Businessman Takes Lexmark To U.S. Supreme Court — But Skips The Argument
By Robb Mandelbaum.
Eric Smith had his day in court on Tuesday — in the Supreme Court, that is. Smith's company Impression Products refills and then resells printer cartridges, and the printer manufacturer Lexmark International doesn't approve. For years, Lexmark has marshaled the artillery of intellectual property law against companies like Impression Products, as well as their suppliers; Smith began receiving cease and desist letters in 2010. Most of the remanufacturing industry settled with Lexmark, but Impression Products, a company with just 25 employees and between $10 and $15 million in revenue, found good lawyers instead.
At stake in the case is the right to purchase something that's already been sold once without fear of a lawsuit from the person who holds the patent on that article. Businesses large and small exercise that right whenever they purchase components for assembling a sophisticated device like a laptop or a smart phone, or when they trade in new or used goods. (Consumers do likewise when they buy an iPhone or stereo receiver on Craigslist or eBay.) The legal expression for this principle is "patent exhaustion" — the notion that the patent-holder makes its money on the first sale of the article, and after that, the buyer is free to do as he or she wishes with it.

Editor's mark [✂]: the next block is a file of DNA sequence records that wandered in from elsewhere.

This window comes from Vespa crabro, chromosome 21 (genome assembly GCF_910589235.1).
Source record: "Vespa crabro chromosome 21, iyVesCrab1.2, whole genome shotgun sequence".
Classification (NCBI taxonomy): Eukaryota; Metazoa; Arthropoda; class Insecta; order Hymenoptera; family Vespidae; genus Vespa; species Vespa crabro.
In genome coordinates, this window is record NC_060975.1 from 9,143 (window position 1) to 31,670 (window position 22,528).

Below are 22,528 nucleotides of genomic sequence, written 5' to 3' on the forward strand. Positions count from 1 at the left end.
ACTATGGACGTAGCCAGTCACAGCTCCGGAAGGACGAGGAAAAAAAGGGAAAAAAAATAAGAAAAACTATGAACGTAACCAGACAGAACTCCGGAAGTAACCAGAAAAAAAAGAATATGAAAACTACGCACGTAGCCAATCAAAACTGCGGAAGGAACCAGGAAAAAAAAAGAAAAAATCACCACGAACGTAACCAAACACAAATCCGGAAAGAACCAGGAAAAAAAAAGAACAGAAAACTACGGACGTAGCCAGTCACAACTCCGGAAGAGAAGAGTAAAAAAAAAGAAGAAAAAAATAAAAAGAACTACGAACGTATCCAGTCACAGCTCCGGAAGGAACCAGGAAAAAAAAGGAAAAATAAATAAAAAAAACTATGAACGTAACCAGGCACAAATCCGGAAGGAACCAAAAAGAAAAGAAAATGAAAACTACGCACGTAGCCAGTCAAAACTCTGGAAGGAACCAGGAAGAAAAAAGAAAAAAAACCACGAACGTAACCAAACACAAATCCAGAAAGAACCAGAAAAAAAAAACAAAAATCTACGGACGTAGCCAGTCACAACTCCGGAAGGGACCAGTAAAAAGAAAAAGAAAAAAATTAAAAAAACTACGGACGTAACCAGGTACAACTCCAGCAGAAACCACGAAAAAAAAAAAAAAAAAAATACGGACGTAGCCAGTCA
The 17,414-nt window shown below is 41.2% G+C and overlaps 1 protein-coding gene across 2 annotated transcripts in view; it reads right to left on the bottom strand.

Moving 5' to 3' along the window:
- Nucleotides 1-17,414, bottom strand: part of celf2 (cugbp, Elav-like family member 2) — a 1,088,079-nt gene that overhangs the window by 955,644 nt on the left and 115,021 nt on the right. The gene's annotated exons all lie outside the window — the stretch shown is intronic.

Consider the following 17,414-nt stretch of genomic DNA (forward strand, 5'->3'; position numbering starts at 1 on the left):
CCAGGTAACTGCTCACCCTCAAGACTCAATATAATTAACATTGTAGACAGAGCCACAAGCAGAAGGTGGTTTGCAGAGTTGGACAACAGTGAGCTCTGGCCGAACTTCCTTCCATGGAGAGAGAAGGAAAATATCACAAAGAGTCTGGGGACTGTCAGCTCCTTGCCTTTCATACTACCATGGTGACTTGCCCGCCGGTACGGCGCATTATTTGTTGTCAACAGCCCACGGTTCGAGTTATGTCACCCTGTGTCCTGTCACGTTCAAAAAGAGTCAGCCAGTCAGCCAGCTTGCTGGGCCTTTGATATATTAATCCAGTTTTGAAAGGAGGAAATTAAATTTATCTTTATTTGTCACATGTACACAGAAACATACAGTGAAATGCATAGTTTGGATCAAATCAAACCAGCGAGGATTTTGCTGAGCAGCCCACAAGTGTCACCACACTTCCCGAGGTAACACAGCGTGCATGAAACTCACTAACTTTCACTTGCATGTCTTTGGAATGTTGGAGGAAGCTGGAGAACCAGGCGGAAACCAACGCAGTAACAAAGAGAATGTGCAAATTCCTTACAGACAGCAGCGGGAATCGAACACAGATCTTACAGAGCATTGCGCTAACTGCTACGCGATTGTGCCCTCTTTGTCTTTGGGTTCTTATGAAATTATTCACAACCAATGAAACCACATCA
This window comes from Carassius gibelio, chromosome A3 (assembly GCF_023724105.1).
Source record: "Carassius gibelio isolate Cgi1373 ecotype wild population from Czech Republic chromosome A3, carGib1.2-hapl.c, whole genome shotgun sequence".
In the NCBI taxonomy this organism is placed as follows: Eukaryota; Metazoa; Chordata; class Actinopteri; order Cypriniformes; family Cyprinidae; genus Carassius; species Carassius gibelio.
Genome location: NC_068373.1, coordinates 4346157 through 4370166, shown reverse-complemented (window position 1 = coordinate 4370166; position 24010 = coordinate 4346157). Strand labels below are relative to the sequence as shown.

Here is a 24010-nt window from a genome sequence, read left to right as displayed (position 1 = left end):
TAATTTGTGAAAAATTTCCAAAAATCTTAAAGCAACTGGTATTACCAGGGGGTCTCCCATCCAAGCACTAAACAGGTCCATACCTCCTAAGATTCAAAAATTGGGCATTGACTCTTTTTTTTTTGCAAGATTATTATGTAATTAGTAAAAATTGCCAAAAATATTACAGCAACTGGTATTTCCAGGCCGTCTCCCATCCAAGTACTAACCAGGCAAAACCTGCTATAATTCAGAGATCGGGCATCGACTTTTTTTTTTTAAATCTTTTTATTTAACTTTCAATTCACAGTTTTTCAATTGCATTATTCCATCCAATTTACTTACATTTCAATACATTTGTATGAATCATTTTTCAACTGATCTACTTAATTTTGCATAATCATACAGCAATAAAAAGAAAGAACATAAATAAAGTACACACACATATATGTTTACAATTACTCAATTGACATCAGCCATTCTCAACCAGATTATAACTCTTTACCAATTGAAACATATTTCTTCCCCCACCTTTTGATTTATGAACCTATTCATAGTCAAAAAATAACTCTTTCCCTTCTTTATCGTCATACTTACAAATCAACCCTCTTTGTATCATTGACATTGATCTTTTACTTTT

Patent exhaustion, also known as the "first-sale doctrine," dates back centuries in English common law as a means to encourage commerce and innovation, and has been reaffirmed by the U.S. Supreme Court several times. But in this case, the federal circuit appeals court, ruling for Lexmark, carved out a big exception to patent exhaustion in domestic sales and ruled that the doctrine doesn't apply at all in foreign sales. (You can read more about the background to this case in my preview of the argument published last November.) Lexmark appealed to the Supreme Court, which agreed in December to take up the small business' case, to the delight of patent law theorists everywhere. https://www.forbes.com/sites/robbmandelbaum/2017/03/25/businessman-takes-lexmark-to-supreme-court-but-skips-the-argument/#6067ec8f27a9